Research Highlights

Advancing Organoid Research Using Bionanotechnology Approaches

Advancing Organoid Research Figure 1pngStem cells are characterized by a unique ability to self-renew and differentiate and have revolutionized modern biological sciences and medical researches with unique approaches for understanding developmental processes and disease modeling. With recent advances in 3D cell culture technology, stem cells are allowed to reside in culture environments emancipating their intrinsic self-organizing properties and form into “organoids” resembling structural as well as functional characteristics of organs [Figure 1]. To advance organoid development, diverse advanced material and engineering techniques have been incorporated into conventional organoid culture methods [Figure 1]. Despite the wide use of organoids and the recent surge of research activity in this field, a comprehensive review covering engineering extracellular matrices to support organoid culture for developmental studies, 3D organ-level biology, and bioengineering-based disease modeling is lacking.

Read more ...


Smart Spheroid Based Stem Cell Figure 1pngCell therapy holds great potential for treating various incurable diseases and disorders, including spinal cord injury (SCI). However, cell death and a lack of control of cell fate limit the clinical application of cell therapies, especially stem cell therapies. Therefore, there is a critical need to develop novel methods to promote cell survival and control of cell fate after transplantation of cells.

Addressing these challenges, Prof. Ki-Bum Lee and his team ( in the Department of Chemistry and Chemical Biology at Rutgers developed hybrid nanomaterial-enhanced stem-cell spheroids to tackle some of the major challenges associated with cell therapies [Figure 1].

Read more ...

CRISPR/Cas-based Nanobiosesning for advanced virus detection

CRISPRViral diseases have received immense attention in the medical and healthcare fields because of the high transmission rates and difficulty in curing, including the recent COVID-19 issue. Nucleic acids are one of the attractive biomarkers to diagnose various viral-associated diseases precisely. Recently, the target nucleic acid-dependent trans-activating phenomenon of clustered regularly interspaced short palindromic repeats (CRISPR)/Cas has shown huge potential for developing sensitive and selective biosensors to detect targeted nucleic acids. However, the nucleic acid amplification steps are conventionally required for sensitive and selective monitoring of the target nucleic acid, requiring multistep reactions, expensive reagents, well-trained personnel, and sophisticated instrumentation.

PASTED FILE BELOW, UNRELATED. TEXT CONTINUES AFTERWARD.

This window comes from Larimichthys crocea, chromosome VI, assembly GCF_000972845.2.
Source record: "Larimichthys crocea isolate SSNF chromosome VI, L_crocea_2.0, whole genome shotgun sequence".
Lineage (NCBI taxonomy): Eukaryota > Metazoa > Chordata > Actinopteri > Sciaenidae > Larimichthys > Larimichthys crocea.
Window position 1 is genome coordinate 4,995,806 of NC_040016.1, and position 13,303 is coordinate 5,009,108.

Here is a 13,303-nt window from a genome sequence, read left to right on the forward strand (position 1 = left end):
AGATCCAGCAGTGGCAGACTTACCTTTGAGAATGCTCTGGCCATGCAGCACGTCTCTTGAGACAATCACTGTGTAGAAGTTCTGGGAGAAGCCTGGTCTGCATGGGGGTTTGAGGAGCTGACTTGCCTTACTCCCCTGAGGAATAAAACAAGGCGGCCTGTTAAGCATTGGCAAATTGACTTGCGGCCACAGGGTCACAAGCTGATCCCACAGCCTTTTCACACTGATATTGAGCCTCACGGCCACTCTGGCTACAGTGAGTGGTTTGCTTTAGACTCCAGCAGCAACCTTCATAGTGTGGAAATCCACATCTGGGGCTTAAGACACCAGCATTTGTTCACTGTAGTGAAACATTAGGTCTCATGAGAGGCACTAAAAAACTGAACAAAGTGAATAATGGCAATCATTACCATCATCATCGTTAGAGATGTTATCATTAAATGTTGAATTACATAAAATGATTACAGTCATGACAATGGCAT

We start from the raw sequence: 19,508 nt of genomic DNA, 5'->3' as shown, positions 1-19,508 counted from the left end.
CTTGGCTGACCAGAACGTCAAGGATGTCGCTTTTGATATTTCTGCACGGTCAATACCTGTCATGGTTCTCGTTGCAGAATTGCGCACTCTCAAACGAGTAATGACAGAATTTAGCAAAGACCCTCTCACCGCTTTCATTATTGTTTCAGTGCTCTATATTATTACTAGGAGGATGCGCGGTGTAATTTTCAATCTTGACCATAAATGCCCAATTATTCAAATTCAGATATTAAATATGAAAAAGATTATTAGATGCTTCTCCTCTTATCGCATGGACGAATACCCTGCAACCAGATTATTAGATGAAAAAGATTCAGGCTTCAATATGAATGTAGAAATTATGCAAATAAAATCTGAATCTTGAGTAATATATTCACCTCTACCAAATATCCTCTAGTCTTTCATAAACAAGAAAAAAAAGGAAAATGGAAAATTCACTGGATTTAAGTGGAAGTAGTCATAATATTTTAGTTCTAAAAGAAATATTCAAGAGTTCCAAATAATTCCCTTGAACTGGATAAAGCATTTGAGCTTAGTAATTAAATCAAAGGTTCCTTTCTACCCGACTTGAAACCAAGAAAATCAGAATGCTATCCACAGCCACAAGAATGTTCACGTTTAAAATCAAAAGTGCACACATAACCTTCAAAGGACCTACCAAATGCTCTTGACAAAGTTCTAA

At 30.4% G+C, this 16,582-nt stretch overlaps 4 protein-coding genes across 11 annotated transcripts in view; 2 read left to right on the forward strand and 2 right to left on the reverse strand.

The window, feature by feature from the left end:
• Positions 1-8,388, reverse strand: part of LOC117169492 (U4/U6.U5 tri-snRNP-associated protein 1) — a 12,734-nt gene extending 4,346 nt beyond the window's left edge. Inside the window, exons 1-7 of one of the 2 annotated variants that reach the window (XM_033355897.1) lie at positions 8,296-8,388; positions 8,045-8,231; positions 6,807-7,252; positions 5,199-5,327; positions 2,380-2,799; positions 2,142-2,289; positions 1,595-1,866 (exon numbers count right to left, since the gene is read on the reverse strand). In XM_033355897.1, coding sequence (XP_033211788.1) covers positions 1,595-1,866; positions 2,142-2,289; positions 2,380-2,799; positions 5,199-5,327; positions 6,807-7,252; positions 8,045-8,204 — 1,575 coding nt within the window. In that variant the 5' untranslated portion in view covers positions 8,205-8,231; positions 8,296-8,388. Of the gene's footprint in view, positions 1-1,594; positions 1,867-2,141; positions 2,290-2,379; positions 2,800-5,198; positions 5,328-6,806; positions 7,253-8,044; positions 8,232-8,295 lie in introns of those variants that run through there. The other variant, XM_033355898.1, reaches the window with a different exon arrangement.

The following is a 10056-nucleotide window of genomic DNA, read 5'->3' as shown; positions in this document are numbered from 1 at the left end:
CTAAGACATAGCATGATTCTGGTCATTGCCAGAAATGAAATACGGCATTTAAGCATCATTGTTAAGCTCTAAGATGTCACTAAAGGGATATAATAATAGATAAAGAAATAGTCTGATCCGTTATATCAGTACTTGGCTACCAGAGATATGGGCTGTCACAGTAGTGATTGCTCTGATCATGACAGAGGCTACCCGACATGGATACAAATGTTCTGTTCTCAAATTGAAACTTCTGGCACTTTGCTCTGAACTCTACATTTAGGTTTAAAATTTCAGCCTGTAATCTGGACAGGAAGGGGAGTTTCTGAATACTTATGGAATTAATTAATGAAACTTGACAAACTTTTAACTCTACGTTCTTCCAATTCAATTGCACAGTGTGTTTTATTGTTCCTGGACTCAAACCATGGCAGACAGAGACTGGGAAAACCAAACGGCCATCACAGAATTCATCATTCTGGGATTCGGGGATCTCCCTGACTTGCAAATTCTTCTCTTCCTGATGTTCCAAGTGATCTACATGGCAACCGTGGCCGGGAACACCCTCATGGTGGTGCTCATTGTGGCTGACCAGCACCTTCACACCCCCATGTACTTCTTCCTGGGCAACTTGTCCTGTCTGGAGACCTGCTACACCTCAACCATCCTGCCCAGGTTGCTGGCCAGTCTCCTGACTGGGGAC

Read more ...

Hybrid Graphene‐Gold Nanoparticle‐Based Nucleic Acid Conjugates for Cancer‐Specific Multimodal Imaging and Combined Therapeutics

Intelligent Drug Delivery Platform Developed for Personalized Cancer Treatment

Intelligent Drug Delivery Platform




Scheme: An intelligent drug delivery platform composed of thin carbon (graphene)-coated gold nanoparticles is developed for target-specific multimodal cancer therapies and imaging. Image credit: Letao Yang and Ki-Bum Lee.



A team from the Department of Chemistry and Chemical Biology at Rutgers has created an intelligent drug delivery platform that effectively induces apoptotic signaling and may help the personalized treatment of cancer patients.